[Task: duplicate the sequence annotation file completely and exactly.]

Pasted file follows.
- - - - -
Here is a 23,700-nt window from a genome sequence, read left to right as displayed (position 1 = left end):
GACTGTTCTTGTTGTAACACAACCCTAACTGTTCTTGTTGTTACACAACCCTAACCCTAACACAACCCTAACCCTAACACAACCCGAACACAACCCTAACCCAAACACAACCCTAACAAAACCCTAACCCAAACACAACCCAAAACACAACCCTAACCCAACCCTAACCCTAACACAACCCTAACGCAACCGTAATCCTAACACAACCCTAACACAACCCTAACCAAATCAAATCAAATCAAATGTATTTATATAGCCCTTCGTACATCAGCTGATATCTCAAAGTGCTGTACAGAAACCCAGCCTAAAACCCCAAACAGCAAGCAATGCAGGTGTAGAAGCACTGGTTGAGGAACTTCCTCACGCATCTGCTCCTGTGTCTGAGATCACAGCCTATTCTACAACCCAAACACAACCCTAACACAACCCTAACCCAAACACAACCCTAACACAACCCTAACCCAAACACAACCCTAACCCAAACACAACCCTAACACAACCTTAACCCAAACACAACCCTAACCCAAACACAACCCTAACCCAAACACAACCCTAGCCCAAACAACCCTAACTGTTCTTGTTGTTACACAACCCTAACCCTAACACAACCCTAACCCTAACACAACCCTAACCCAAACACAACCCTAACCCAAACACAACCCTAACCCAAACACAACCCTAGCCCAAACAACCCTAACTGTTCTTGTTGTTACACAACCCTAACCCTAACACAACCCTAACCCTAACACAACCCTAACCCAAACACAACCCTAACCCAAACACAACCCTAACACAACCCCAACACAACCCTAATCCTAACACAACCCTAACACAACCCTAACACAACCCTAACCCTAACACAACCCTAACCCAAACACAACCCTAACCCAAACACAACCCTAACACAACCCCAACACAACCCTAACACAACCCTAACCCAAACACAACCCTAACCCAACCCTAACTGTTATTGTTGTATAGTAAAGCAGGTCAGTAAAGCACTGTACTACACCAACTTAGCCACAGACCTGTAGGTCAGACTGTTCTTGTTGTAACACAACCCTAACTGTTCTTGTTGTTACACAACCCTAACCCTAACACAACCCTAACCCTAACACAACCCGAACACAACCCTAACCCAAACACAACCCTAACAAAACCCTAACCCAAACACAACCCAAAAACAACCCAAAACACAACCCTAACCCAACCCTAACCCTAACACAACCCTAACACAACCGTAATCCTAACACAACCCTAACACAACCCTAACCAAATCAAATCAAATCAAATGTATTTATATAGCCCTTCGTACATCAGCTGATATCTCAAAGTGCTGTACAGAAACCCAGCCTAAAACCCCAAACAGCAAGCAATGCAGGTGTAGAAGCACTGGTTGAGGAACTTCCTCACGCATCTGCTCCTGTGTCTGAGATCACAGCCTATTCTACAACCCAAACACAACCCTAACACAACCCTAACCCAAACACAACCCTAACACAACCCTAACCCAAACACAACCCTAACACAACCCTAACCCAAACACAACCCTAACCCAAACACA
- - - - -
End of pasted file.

Here is a 23,700-nt window from a genome sequence, read left to right as displayed (position 1 = left end):
GACTGTTCTTGTTGTAACACAACCCTAACTGTTCTTGTTGTTACACAACCCTAACCCTAACACAACCCTAACCCTAACACAACCCGAACACAACCCTAACCCAAACACAACCCTAACAAAACCCTAACCCAAACACAACCCAAAACACAACCCTAACCCAACCCTAACCCTAACACAACCCTAACGCAACCGTAATCCTAACACAACCCTAACACAACCCTAACCAAATCAAATCAAATCAAATGTATTTATATAGCCCTTCGTACATCAGCTGATATCTCAAAGTGCTGTACAGAAACCCAGCCTAAAACCCCAAACAGCAAGCAATGCAGGTGTAGAAGCACTGGTTGAGGAACTTCCTCACGCATCTGCTCCTGTGTCTGAGATCACAGCCTATTCTACAACCCAAACACAACCCTAACACAACCCTAACCCAAACACAACCCTAACACAACCCTAACCCAAACACAACCCTAACCCAAACACAACCCTAACACAACCTTAACCCAAACACAACCCTAACCCAAACACAACCCTAACCCAAACACAACCCTAGCCCAAACAACCCTAACTGTTCTTGTTGTTACACAACCCTAACCCTAACACAACCCTAACCCTAACACAACCCTAACCCAAACACAACCCTAACCCAAACACAACCCTAACCCAAACACAACCCTAGCCCAAACAACCCTAACTGTTCTTGTTGTTACACAACCCTAACCCTAACACAACCCTAACCCTAACACAACCCTAACCCAAACACAACCCTAACCCAAACACAACCCTAACACAACCCCAACACAACCCTAATCCTAACACAACCCTAACACAACCCTAACACAACCCTAACCCTAACACAACCCTAACCCAAACACAACCCTAACCCAAACACAACCCTAACACAACCCCAACACAACCCTAACACAACCCTAACCCAAACACAACCCTAACCCAACCCTAACTGTTATTGTTGTATAGTAAAGCAGGTCAGTAAAGCACTGTACTACACCAACTTAGCCACAGACCTGTAGGTCAGACTGTTCTTGTTGTAACACAACCCTAACTGTTCTTGTTGTTACACAACCCTAACCCTAACACAACCCTAACCCTAACACAACCCGAACACAACCCTAACCCAAACACAACCCTAACAAAACCCTAACCCAAACACAACCCAAAAACAACCCAAAACACAACCCTAACCCAACCCTAACCCTAACACAACCCTAACACAACCGTAATCCTAACACAACCCTAACACAACCCTAACCAAATCAAATCAAATCAAATGTATTTATATAGCCCTTCGTACATCAGCTGATATCTCAAAGTGCTGTACAGAAACCCAGCCTAAAACCCCAAACAGCAAGCAATGCAGGTGTAGAAGCACTGGTTGAGGAACTTCCTCACGCATCTGCTCCTGTGTCTGAGATCACAGCCTATTCTACAACCCAAACACAACCCTAACACAACCCTAACCCAAACACAACCCTAACACAACCCTAACCCAAACACAACCCTAACACAACCCTAACCCAAACACAACCCTAACCCAAACACA